Face off: Do students need homework to learn?

Joanne MaKarl Lam

Each week, two of our readers debate a hot topic in a parliamentary-style debate that doesn’t necessarily reflect their personal viewpoint. This week …

Joanne MaKarl Lam |

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Homework is the bane of many students’ existence, and rightfully so.

Karl Lam, 17, German Swiss International School

From building organisational skills to fostering independence, I believe there are many positives to homework.

First, not all students are the same. While some might enjoy learning through discussion in a big class environment, others might prefer learning on their own. Homework gives students a chance to practise working independently without the help of classmates or teachers; even if a student prefers to learn in a group, this is a useful skill to develop.

Doing homework after school also gives students time to process and further reinforce what they have learned in school. It forces them to do research by themselves, analyse their findings and come up with their own conclusions.

Assigning homework also teaches students to stay on top of their workload and manage their time outside school, so they can finish their assignments by the set deadline.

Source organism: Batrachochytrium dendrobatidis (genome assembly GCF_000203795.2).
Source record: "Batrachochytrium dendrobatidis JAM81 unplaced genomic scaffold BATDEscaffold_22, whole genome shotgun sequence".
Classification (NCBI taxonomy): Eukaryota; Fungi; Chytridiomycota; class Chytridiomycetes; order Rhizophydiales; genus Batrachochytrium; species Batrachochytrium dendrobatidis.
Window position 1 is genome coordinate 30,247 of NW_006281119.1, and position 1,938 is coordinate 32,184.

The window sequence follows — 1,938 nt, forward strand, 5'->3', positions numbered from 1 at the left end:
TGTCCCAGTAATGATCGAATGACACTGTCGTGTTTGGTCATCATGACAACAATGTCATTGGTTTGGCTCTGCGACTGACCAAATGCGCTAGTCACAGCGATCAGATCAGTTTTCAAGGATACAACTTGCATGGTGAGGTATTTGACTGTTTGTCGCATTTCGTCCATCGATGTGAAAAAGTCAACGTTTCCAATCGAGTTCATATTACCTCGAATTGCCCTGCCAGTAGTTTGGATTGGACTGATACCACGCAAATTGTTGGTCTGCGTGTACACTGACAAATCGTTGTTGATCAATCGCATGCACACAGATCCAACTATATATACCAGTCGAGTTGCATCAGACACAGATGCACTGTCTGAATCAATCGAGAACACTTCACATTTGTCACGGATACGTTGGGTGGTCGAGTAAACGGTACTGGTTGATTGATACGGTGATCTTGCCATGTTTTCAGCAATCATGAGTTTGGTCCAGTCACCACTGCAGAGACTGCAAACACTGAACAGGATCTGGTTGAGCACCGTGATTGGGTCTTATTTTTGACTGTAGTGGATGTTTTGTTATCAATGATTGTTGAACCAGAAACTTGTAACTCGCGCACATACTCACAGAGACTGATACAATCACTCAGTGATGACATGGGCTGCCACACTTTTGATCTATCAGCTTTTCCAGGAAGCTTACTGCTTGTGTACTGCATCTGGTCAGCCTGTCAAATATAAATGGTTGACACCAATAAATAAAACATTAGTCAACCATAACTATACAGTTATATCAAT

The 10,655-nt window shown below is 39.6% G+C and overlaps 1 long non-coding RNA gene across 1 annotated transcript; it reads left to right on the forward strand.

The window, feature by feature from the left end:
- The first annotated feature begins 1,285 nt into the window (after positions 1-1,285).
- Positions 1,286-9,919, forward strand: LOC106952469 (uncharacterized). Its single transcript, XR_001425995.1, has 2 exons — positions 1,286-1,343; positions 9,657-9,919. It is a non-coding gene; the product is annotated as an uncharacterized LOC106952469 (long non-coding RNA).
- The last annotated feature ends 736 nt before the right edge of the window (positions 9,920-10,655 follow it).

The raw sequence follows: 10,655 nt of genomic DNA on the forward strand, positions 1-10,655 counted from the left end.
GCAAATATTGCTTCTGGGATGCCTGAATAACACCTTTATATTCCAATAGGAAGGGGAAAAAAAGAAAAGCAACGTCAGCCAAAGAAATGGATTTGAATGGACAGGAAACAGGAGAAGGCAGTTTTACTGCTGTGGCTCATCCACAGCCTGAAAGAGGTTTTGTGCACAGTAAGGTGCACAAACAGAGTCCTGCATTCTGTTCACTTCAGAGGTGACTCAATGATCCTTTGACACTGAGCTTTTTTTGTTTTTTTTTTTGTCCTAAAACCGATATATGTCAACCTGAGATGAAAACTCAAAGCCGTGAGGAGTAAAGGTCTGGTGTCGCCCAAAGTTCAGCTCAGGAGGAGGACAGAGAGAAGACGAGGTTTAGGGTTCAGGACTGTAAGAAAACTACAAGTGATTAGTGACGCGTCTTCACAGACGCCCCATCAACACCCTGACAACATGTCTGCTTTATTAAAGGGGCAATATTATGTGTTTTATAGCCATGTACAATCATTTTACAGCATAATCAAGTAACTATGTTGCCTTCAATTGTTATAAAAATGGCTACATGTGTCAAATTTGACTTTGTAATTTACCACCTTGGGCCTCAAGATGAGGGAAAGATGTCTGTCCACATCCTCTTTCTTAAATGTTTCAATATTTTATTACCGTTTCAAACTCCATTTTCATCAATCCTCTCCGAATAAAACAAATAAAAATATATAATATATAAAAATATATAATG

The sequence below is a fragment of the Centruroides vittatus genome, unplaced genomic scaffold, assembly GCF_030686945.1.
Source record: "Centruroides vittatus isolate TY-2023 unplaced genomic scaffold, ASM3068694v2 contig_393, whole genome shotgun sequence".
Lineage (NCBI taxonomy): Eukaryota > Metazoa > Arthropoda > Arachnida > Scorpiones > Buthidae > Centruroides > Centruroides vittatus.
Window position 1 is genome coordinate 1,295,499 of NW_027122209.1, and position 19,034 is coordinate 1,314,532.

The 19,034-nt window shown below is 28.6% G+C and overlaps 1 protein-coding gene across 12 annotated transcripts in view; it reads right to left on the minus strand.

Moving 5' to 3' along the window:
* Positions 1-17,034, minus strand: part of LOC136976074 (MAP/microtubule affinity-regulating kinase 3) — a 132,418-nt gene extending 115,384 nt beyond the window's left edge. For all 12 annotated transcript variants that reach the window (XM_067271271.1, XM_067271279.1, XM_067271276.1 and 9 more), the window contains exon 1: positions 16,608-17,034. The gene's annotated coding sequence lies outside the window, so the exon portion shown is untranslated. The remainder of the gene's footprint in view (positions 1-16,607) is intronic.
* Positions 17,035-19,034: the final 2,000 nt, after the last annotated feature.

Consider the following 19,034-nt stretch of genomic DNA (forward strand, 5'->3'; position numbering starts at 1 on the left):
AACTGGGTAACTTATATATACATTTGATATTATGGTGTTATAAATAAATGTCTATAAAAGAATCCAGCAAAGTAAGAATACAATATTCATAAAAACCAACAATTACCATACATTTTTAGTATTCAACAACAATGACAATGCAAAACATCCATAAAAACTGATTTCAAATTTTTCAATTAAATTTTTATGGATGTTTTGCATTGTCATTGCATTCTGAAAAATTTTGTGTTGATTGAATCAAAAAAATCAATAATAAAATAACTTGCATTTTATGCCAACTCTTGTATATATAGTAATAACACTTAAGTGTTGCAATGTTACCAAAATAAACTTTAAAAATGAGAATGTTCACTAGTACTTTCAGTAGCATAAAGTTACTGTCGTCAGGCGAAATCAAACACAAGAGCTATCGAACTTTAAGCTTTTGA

Clearly, there are many reasons why homework is beneficial to students’ learning, but that being said, I don’t think students should be given excessive amounts of homework or be given assignments just for the sake of it. This may have the opposite effect of overworking their brains and impede their learning.

Face off: Should Hong Kong secondary schools have a longer summer holiday?

Charlotte Fong, 17, International Christian School

Homework is the bane of many students’ existence, and rightfully so. The extra work outside school not only does not help reinforce learning, but also gets in the way of students taking part in extracurricular activities.

Students are more than their academic results and need time to develop themselves in areas outside school, but they cannot do so if their time is taken up by homework. On average, a Hong Kong student spends three to four hours a day on their assignments, leaving little time for them to pursue activities that they enjoy.

Activities such as learning an instrument, playing a sport or taking up an art project still promote learning outside school, while also giving students a chance to relax.

There is no evidence to say that students’ academic results will suffer if they do not have homework. In fact, in Finland, students have one of the smallest homework loads in the world, yet they constantly rank among the top in international student assessments, and generally do better than students in Hong Kong. If teachers plan their lessons well and make sure students understand concepts in class, then there should be no reason to assign homework.

Edited by Nicole Moraleda